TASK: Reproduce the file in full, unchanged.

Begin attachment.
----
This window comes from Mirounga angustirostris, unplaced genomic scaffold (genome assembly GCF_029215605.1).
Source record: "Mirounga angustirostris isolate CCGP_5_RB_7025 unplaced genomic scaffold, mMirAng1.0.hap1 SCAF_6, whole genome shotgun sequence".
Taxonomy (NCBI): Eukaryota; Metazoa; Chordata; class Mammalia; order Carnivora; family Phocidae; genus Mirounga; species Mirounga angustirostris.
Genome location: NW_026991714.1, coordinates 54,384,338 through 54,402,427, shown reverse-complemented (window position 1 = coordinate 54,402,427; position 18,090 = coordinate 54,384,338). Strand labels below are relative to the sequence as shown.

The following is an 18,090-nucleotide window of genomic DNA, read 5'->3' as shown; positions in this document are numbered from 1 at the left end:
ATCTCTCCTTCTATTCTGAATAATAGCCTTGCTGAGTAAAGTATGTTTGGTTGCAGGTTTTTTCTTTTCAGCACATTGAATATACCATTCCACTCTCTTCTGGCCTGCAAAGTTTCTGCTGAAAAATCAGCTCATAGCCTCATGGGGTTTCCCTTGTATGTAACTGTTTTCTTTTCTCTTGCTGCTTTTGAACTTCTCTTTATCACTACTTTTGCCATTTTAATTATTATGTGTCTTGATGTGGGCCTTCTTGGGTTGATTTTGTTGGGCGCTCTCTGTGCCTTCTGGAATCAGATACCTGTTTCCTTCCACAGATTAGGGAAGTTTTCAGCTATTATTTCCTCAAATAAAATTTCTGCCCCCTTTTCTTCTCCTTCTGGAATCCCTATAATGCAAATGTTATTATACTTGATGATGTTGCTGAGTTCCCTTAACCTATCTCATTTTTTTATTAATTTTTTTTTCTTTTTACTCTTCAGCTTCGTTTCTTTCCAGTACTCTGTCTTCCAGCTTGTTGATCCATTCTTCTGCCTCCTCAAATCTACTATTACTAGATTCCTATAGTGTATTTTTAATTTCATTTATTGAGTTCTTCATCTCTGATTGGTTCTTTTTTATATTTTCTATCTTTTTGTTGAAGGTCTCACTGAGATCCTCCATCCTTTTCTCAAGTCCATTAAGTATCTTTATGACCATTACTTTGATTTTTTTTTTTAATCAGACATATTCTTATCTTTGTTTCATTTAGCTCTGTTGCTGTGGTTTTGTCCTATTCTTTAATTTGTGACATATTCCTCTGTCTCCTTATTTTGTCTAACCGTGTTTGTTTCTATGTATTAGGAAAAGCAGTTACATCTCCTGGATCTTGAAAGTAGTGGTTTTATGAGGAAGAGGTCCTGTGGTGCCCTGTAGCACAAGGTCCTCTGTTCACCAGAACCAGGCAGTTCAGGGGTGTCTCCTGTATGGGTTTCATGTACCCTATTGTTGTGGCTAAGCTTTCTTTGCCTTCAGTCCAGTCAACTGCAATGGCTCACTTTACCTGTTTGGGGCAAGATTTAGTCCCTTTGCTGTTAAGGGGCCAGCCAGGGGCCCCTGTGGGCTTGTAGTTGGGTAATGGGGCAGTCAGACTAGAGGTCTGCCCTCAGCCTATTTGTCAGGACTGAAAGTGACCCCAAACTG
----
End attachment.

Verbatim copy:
This window comes from Mirounga angustirostris, unplaced genomic scaffold (genome assembly GCF_029215605.1).
Source record: "Mirounga angustirostris isolate CCGP_5_RB_7025 unplaced genomic scaffold, mMirAng1.0.hap1 SCAF_6, whole genome shotgun sequence".
Taxonomy (NCBI): Eukaryota; Metazoa; Chordata; class Mammalia; order Carnivora; family Phocidae; genus Mirounga; species Mirounga angustirostris.
Genome location: NW_026991714.1, coordinates 54,384,338 through 54,402,427, shown reverse-complemented (window position 1 = coordinate 54,402,427; position 18,090 = coordinate 54,384,338). Strand labels below are relative to the sequence as shown.

The following is an 18,090-nucleotide window of genomic DNA, read 5'->3' as shown; positions in this document are numbered from 1 at the left end:
ATCTCTCCTTCTATTCTGAATAATAGCCTTGCTGAGTAAAGTATGTTTGGTTGCAGGTTTTTTCTTTTCAGCACATTGAATATACCATTCCACTCTCTTCTGGCCTGCAAAGTTTCTGCTGAAAAATCAGCTCATAGCCTCATGGGGTTTCCCTTGTATGTAACTGTTTTCTTTTCTCTTGCTGCTTTTGAACTTCTCTTTATCACTACTTTTGCCATTTTAATTATTATGTGTCTTGATGTGGGCCTTCTTGGGTTGATTTTGTTGGGCGCTCTCTGTGCCTTCTGGAATCAGATACCTGTTTCCTTCCACAGATTAGGGAAGTTTTCAGCTATTATTTCCTCAAATAAAATTTCTGCCCCCTTTTCTTCTCCTTCTGGAATCCCTATAATGCAAATGTTATTATACTTGATGATGTTGCTGAGTTCCCTTAACCTATCTCATTTTTTTATTAATTTTTTTTTCTTTTTACTCTTCAGCTTCGTTTCTTTCCAGTACTCTGTCTTCCAGCTTGTTGATCCATTCTTCTGCCTCCTCAAATCTACTATTACTAGATTCCTATAGTGTATTTTTAATTTCATTTATTGAGTTCTTCATCTCTGATTGGTTCTTTTTTATATTTTCTATCTTTTTGTTGAAGGTCTCACTGAGATCCTCCATCCTTTTCTCAAGTCCATTAAGTATCTTTATGACCATTACTTTGATTTTTTTTTTTAATCAGACATATTCTTATCTTTGTTTCATTTAGCTCTGTTGCTGTGGTTTTGTCCTATTCTTTAATTTGTGACATATTCCTCTGTCTCCTTATTTTGTCTAACCGTGTTTGTTTCTATGTATTAGGAAAAGCAGTTACATCTCCTGGATCTTGAAAGTAGTGGTTTTATGAGGAAGAGGTCCTGTGGTGCCCTGTAGCACAAGGTCCTCTGTTCACCAGAACCAGGCAGTTCAGGGGTGTCTCCTGTATGGGTTTCATGTACCCTATTGTTGTGGCTAAGCTTTCTTTGCCTTCAGTCCAGTCAACTGCAATGGCTCACTTTACCTGTTTGGGGCAAGATTTAGTCCCTTTGCTGTTAAGGGGCCAGCCAGGGGCCCCTGTGGGCTTGTAGTTGGGTAATGGGGCAGTCAGACTAGAGGTCTGCCCTCAGCCTATTTGTCAGGACTGAAAGTGACCCCAAACTG